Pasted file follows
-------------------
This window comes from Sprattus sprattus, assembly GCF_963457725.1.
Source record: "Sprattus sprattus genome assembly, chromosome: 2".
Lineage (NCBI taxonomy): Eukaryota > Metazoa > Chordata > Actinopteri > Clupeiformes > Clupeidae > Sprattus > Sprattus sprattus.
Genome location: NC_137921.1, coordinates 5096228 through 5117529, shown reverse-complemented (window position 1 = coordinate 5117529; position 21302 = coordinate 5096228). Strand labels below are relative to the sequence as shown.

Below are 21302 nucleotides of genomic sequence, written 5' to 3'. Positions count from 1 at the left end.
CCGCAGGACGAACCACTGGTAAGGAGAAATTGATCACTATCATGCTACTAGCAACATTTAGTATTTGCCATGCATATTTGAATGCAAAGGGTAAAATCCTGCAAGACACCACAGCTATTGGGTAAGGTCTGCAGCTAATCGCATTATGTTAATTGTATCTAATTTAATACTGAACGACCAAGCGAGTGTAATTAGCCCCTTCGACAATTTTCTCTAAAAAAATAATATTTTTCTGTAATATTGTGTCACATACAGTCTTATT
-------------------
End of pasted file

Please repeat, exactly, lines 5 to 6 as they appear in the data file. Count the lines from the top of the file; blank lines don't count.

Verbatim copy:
Below are 21302 nucleotides of genomic sequence, written 5' to 3'. Positions count from 1 at the left end.
CCGCAGGACGAACCACTGGTAAGGAGAAATTGATCACTATCATGCTACTAGCAACATTTAGTATTTGCCATGCATATTTGAATGCAAAGGGTAAAATCCTGCAAGACACCACAGCTATTGGGTAAGGTCTGCAGCTAATCGCATTATGTTAATTGTATCTAATTTAATACTGAACGACCAAGCGAGTGTAATTAGCCCCTTCGACAATTTTCTCTAAAAAAATAATATTTTTCTGTAATATTGTGTCACATACAGTCTTATT